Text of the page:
Typically, the January movie slate is full of either awards nominees or soon-to-be-forgotten films dumped hastily into theaters. Curiously, the new installment of The Grudge falls into neither of those categories, being an entertaining visit to familiar grounds. It winds up as the best of the Grudge films since the 2004 American remake, with an involving story and plot giving us hope its victims will turn out differently than the rest.
All told, there have been twelve predecessors to this film, nine in its native Japan and three American studio-backed films, which even included a “versus” film involving the villainous spirit from the Ringu series. The spirits in The Grudge still operate as they did previously; “If someone dies in the grip of a powerful rage, a curse is born,” goes the opening text of these films. The curse stays in its birthplace, the spirits of the murdered giving gory ends to those who encounter them. But what happens when someone from a different country is cursed and tracks it back home with them? We saw a bit of it in the American sequel The Grudge 2 and the entirety of the direct-to-video The Grudge 3, but this new film starts it all over again and gives American roots to this Japanese curse.
This is where writer/director Nicholas Pesce’s incarnation of The Grudge finds its home. A prologue providing a quick glimpse of Japan and the cursed house from the 2004 remake serves to set up how Fiona Landers (Tara Westwood) is caught in the curse’s grip (literally) and returns to her family in America. Not only does a title card inform us that we’re in 2004, the phone conversation she has solidifies that what we’re seeing takes place prior to the 2004 film’s events (listen for a certain canonical character’s name). From there, we skip ahead to 2006, following Detective Muldoon (Andrea Riseborough) as she investigates a new spate of deaths and disfigurements connected to Fiona’s homecoming.
The film bounces from 2006 to points within the two years prior to Muldoon’s arrival into her new town, demanding our strict attention. This isn’t some “leave it on in the background” movie; your eyes are required to track Muldoon’s foolhardy investigation into the events surrounding Fiona and her family’s house at 44 Reyburn Street (the number 4 being a symbol of bad luck in Asian countries, the word itself a Japanese homophone for “death”). We also follow the plights of several different families: the Landers, the Mathesons, the Spencers, and Muldoon’s own, all touched by this cross-continental curse.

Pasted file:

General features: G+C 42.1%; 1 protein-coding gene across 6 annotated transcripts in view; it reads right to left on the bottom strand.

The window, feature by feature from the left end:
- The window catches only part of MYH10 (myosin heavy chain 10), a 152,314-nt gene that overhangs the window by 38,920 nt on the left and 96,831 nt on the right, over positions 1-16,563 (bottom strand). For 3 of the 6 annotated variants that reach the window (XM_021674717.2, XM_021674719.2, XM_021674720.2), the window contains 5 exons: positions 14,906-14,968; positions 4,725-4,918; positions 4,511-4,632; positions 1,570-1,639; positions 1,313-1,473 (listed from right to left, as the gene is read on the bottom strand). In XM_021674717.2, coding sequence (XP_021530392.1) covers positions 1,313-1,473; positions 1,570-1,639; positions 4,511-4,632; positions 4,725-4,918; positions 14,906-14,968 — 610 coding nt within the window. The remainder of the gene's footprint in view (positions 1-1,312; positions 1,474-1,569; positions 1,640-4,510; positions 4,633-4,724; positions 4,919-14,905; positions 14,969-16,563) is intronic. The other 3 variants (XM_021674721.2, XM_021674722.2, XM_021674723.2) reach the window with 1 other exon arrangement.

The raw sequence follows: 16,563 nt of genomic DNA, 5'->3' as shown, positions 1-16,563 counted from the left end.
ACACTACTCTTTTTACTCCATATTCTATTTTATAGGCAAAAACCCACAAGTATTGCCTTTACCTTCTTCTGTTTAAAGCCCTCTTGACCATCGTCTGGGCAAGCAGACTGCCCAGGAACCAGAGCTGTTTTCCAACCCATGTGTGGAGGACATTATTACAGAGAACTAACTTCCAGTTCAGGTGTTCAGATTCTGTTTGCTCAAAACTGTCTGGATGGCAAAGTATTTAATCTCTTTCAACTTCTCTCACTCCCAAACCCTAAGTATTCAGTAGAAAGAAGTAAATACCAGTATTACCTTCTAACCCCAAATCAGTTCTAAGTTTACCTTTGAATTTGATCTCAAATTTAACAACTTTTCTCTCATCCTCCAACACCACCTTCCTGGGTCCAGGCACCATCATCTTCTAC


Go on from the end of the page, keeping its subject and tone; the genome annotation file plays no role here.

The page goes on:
Pesce dispenses with the elegance of Takashi Shimizu’s Ju-On/The Grudge films, filling his frames with a suffocating atmosphere which leads to scares and screams galore. Aided by washed-out, mud-colored tones and electric cinematography which always leaves space for potential frights, Pesce goes straight up the gut and turns The Grudge into a solid unfolding mystery film with Andrea Riseborough firmly at the helm. Her performance as a weary, widowed single mother and obsessed detective gives us a firm handhold on the proceedings, her expressionistic eyes and grounded delivery enhancing her believability and rooting us in her as she turns over stones she shouldn’t.
The time-flipping is only hinted at by Muldoon’s digging; long stretches of the past involving the Landers, their realtors, and the new homeowners (Frankie Faison and Lin Shaye) come and go at their own whims. It’s not like this is new to the series; all films since the 2000 original feature non-chronological tales unfolding and adding to the thickening stew before it boils and explodes in a fury. But where Pesce differentiates his iteration of The Grudge is in its characters, all of them easily identifiable and sympathetic. Real estate agent Nina Spencer’s (Betty Gilpin) anguish over her pregnancy and how she and her husband Peter (John Cho) deal with it made their story more personal for me, having gone through something similar. There is love throughout this picture, real love for the characters and their screen opposites, whether it’s an interracial couple barely hanging on after 50 years of marriage, Muldoon and her son Burke (John J. Hansen), or the aforementioned Nina and Peter facing a difficult decision.
Of course, all of this is just to set them up before the titular grudge has its way with them; that it succeeds in making us care is where this film hits its sweet spot. Yes, once these spirits are encountered, stuff goes sideways and some genuine scares happen; a practical effect concerning one character’s walk through a room is a certain highlight. We know they’re doomed and it’s only a matter of time, but walking meaningfully alongside them and taking the time to give them depth makes it count, at least for me.
But what would a Grudge movie be without its ghost story trappings and the horrifying death rattle of a choked-out victim? Pesce teases us agonizingly, making us wait on tenterhooks for the inevitable. Cinematographer Zachary Galler makes full use of the anamorphic widescreen frame, with subjects holding our focus while shadows and ominous figures shift in the background. The palette is almost completely devoid of reds, making blood stand out even more when it’s spilled. Colors are muted in favor of a more warm, brownish-orange motif, firmly cementing a countryside feel and eschewing the stark whites and grays of big cities.
Pesce’s The Grudge isn’t just a bowling alley full of rote characters waiting to be knocked down. By not making caricatures or mere shells of characters like those found in ’80s slasher films, he makes his brand of horror even more effective without having to resort to excessive gore. In this, The Grudge is an anomalous mixing of emotion and terror in a mainstream film, revitalizing the franchise and giving us more reasons to keep the lights on at night.